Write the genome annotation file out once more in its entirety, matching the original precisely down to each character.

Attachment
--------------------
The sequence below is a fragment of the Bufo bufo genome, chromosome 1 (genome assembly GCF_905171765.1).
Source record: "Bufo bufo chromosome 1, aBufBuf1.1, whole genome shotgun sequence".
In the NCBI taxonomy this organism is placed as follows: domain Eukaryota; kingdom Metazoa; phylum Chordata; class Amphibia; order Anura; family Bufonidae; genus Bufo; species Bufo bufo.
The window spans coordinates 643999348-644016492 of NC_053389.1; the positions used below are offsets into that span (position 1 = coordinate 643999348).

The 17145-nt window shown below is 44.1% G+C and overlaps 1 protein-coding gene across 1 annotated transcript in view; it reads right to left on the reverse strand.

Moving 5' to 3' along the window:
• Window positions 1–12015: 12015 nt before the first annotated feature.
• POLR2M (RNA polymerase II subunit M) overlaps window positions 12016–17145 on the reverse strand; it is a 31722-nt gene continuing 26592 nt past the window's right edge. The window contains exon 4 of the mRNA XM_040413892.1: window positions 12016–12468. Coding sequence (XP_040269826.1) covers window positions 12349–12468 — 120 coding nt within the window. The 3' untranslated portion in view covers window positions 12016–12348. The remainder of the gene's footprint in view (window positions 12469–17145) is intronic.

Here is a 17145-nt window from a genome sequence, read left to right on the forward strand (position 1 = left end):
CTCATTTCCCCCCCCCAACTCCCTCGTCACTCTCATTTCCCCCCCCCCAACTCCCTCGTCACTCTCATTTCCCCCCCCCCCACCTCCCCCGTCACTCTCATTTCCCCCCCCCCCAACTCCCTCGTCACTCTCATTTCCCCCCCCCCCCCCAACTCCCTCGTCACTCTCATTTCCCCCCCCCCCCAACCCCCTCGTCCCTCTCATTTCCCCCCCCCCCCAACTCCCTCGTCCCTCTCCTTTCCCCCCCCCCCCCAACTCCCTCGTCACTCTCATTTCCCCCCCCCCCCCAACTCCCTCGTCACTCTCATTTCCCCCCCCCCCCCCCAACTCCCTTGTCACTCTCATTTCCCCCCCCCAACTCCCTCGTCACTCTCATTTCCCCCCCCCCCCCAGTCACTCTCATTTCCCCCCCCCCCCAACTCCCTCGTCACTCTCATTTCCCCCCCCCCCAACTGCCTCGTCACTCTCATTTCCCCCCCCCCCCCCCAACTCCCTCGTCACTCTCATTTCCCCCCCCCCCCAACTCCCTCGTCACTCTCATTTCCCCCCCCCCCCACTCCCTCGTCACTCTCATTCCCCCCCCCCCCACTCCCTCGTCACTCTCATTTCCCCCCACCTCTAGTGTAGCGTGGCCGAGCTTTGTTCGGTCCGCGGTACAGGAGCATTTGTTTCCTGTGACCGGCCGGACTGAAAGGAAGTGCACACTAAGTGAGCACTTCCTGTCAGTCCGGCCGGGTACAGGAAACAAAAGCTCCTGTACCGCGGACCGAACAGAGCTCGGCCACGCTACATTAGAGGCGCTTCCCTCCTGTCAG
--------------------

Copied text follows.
The sequence below is a fragment of the Bufo bufo genome, chromosome 1 (genome assembly GCF_905171765.1).
Source record: "Bufo bufo chromosome 1, aBufBuf1.1, whole genome shotgun sequence".
In the NCBI taxonomy this organism is placed as follows: domain Eukaryota; kingdom Metazoa; phylum Chordata; class Amphibia; order Anura; family Bufonidae; genus Bufo; species Bufo bufo.
The window spans coordinates 643999348-644016492 of NC_053389.1; the positions used below are offsets into that span (position 1 = coordinate 643999348).

The 17145-nt window shown below is 44.1% G+C and overlaps 1 protein-coding gene across 1 annotated transcript in view; it reads right to left on the reverse strand.

Moving 5' to 3' along the window:
• Window positions 1–12015: 12015 nt before the first annotated feature.
• POLR2M (RNA polymerase II subunit M) overlaps window positions 12016–17145 on the reverse strand; it is a 31722-nt gene continuing 26592 nt past the window's right edge. The window contains exon 4 of the mRNA XM_040413892.1: window positions 12016–12468. Coding sequence (XP_040269826.1) covers window positions 12349–12468 — 120 coding nt within the window. The 3' untranslated portion in view covers window positions 12016–12348. The remainder of the gene's footprint in view (window positions 12469–17145) is intronic.

Here is a 17145-nt window from a genome sequence, read left to right on the forward strand (position 1 = left end):
CTCATTTCCCCCCCCCAACTCCCTCGTCACTCTCATTTCCCCCCCCCCAACTCCCTCGTCACTCTCATTTCCCCCCCCCCCACCTCCCCCGTCACTCTCATTTCCCCCCCCCCCAACTCCCTCGTCACTCTCATTTCCCCCCCCCCCCCCAACTCCCTCGTCACTCTCATTTCCCCCCCCCCCCAACCCCCTCGTCCCTCTCATTTCCCCCCCCCCCCAACTCCCTCGTCCCTCTCCTTTCCCCCCCCCCCCCAACTCCCTCGTCACTCTCATTTCCCCCCCCCCCCCAACTCCCTCGTCACTCTCATTTCCCCCCCCCCCCCCCAACTCCCTTGTCACTCTCATTTCCCCCCCCCAACTCCCTCGTCACTCTCATTTCCCCCCCCCCCCCAGTCACTCTCATTTCCCCCCCCCCCCAACTCCCTCGTCACTCTCATTTCCCCCCCCCCCAACTGCCTCGTCACTCTCATTTCCCCCCCCCCCCCCCAACTCCCTCGTCACTCTCATTTCCCCCCCCCCCCAACTCCCTCGTCACTCTCATTTCCCCCCCCCCCCACTCCCTCGTCACTCTCATTCCCCCCCCCCCCACTCCCTCGTCACTCTCATTTCCCCCCACCTCTAGTGTAGCGTGGCCGAGCTTTGTTCGGTCCGCGGTACAGGAGCATTTGTTTCCTGTGACCGGCCGGACTGAAAGGAAGTGCACACTAAGTGAGCACTTCCTGTCAGTCCGGCCGGGTACAGGAAACAAAAGCTCCTGTACCGCGGACCGAACAGAGCTCGGCCACGCTACATTAGAGGCGCTTCCCTCCTGTCAG